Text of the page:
There was Brent Musburger on the far left sitting with Joe Namath poolside prior to Super Bowl III.
Part of the memory for all sports fans are the faces and voices of the announcers and commentators who have helped connect us with great sports moments. As someone whose first memories of television sports include watching the NFL Today during the 1970s, Brent Musburger is one of those figures for me. His catch phrase of “You are looking live” still makes me excited and indicates that I better pay attention because something big could be about to happen. The announcement this week that the 77-year-old Musburger will be retiring from play-by-play duty on January 31st will leave a void in the sports world, but he has provided generations of fans with some great memories.
A graduate of the Northwestern University Medill School of Journalism, Musburger began his career in the late 1960s and very quickly found himself in the middle of the action and controversy.
Writing for Chicago’s American newspaper, Musburger covered the 1968 Olympics and the controversial “black power” salute by Olympians Tommie Smith and John Carlos. In the article, he stated that “Smith and Carlos looked like a couple of black-skinned storm troopers” who were “ignoble,” “juvenile,” and “unimaginative.” Years later Musburger said that comparing the two athlettes to Nazis was “harsh”, but stood by his opinion that the Olympic stage was not the appropriate place to make a political statement.
Just a few months later, Musburger found himself poolside in Miami as one of a handful of reporters sitting with a brash young quarterback who was holding court before Super Bowl III. As it turned out, Joe Namath was just the first of many Super Bowl heroes with whom Musburger would rub elbows.
Beginning in 1968, Musburger was first a radio and then television anchor for WBBM in Chicago. He later moved to Los Angeles where he was a news co-anchor at KNXT (now KCBS-TV) and worked alongside Connie Chung.
In 1973 Musburger began serving as a play-by-play announcer for NFL games on CBS – his color commentating partners included Bart Starr, Tommy Mason and Wayne Walker – and two years later was given the role that would make him famous. Read the rest of this entry →
The 2017 Rose Bowl will go down as one of the greatest games in the storied history of the prestigious bowl game.
They don’t call the Rose Bowl the Granddaddy of Them All for nothing, and the 2017 incarnation of the game proved to be perhaps the best ever.
USC’s Sam Darnell, who saved the Trojans’ season when he has put in the starting lineup four games into the campaign, throwing for 453 yards and five touchdowns in USC’s 52-49 win over Penn State.
The Trojans kicked a 46-yard field goal as time expired for the victory, rallying to the win despite giving up a combined seven touchdowns to the Nittany Lions in the second and third quarters.
The comeback overshadowed a brilliant 194-yard, two touchdown performance by Penn State running back Saquon Barkley.
Where does the photo finish rank among the lists of Rose Bowl greats? Let’s try and put it in perspective.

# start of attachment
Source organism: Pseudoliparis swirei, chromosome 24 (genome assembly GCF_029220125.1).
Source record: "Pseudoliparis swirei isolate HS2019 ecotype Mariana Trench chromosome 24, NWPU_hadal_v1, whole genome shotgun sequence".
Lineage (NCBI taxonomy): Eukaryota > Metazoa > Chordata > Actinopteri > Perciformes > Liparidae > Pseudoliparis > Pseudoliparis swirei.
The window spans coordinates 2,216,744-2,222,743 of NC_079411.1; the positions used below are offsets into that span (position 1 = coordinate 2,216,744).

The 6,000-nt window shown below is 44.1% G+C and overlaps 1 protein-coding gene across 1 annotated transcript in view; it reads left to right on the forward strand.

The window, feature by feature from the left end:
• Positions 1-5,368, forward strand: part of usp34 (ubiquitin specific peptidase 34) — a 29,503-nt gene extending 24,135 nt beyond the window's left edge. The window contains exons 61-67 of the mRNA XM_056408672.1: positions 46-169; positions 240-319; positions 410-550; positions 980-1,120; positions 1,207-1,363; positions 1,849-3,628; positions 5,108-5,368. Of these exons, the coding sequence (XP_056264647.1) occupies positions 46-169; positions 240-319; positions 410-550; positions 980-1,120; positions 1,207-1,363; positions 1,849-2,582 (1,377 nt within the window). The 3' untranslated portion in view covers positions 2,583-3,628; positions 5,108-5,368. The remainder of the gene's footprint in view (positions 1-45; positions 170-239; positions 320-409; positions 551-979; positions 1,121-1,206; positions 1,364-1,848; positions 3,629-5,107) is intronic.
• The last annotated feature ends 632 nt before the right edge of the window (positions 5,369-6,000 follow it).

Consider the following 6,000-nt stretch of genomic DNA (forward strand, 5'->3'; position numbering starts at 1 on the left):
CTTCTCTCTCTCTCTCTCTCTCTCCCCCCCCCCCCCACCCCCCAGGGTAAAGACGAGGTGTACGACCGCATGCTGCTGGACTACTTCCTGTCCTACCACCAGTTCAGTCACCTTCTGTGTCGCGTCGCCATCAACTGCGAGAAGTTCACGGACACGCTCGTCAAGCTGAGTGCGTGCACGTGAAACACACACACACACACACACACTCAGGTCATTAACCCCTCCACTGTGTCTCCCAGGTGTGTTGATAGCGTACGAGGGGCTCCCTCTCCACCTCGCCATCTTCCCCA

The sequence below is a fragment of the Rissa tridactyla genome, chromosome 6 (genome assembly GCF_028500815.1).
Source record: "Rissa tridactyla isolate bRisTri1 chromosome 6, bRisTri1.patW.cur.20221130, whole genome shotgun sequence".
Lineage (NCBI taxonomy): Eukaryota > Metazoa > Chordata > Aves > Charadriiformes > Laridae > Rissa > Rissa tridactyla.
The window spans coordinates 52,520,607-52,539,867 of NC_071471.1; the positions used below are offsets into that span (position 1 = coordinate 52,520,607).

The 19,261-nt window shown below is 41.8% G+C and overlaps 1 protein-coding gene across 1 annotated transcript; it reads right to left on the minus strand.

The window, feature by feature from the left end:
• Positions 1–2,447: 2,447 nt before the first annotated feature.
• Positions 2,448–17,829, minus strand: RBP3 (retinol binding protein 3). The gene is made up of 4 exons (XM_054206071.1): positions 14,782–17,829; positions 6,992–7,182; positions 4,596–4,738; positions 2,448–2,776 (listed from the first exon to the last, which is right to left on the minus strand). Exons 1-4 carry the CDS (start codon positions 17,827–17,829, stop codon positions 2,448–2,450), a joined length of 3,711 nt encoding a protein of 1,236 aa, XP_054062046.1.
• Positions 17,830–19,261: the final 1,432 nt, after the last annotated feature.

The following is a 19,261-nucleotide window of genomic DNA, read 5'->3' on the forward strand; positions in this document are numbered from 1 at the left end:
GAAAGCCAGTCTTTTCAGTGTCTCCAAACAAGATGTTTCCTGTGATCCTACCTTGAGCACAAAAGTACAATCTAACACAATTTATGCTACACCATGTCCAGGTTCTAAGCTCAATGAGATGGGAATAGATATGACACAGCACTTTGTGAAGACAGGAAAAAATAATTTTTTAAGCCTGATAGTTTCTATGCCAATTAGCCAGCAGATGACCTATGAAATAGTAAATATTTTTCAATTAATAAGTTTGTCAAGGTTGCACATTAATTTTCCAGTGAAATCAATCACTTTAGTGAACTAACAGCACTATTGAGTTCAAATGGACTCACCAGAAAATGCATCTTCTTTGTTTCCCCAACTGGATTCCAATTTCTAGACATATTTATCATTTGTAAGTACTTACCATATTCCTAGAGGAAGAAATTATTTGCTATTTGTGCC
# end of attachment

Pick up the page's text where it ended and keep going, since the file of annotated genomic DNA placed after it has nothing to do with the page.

2006: Texas 41, USC 38
The go-to default greatest Rose Bowl game ever largely because it was also for the national championship and featured two of the game’s most electrifying talents: USC running back Reggie Bush and UT quarterback Vince Young. Both teams were undefeated and USC was in pursuit of a third straight national title. Young scored an eight-yard-touchdown on fourth down with 19 seconds left and the Longhorns made the two-point conversion to account for the final score. It was also the final game in the historic broadcast career of Keith Jackson.
1963: USC 42, Wisconsin 37
Both teams were undefeated and ranked No. 1 and No. 2 heading in. It looked like a Southern California rout as the Trojans took a 42-14 lead in the fourth quarter, but Wisconsin scored 23 unanswered points with three touchdowns and a safety to fall just short. Wisconsin set a still-standing Rose Bowl record with 32 first downs. Read the rest of this entry →
Fall will be here soon, and that means football season has come crashing onto the country’s TVs, yards, and stadiums. That’s right, it’s time for the weekly rough and tumble rumble of good ol’ fashioned gridiron. Helmets colliding, pigskins soaring, and bodies bashing. It’s all here.
Football casts a powerful spell on players and fans alike. The game’s appeal is so strong, so compelling that enthusiasts of all stripes—be it on the field, sidelines, bleachers, or the couch—regularly forget the risks into which football puts it players. Safety is crucial to football. Players, coaches, family, and even fans all need to keep the safety question alive if football is going to survive as one America’s great games. College football is a field in which safety needs to be top priority.
College Ball, Helmets, and Head Injuries
Let’s kick this off with the big one: head injuries. If football doesn’t deal with this room’s elephant, the game will soon be endangered species. Helmets, brain trauma, and the football industry’s role in these issues have been featured in the New York Times several times a month for a long time now, and there’s been no indication the buzz is dying down.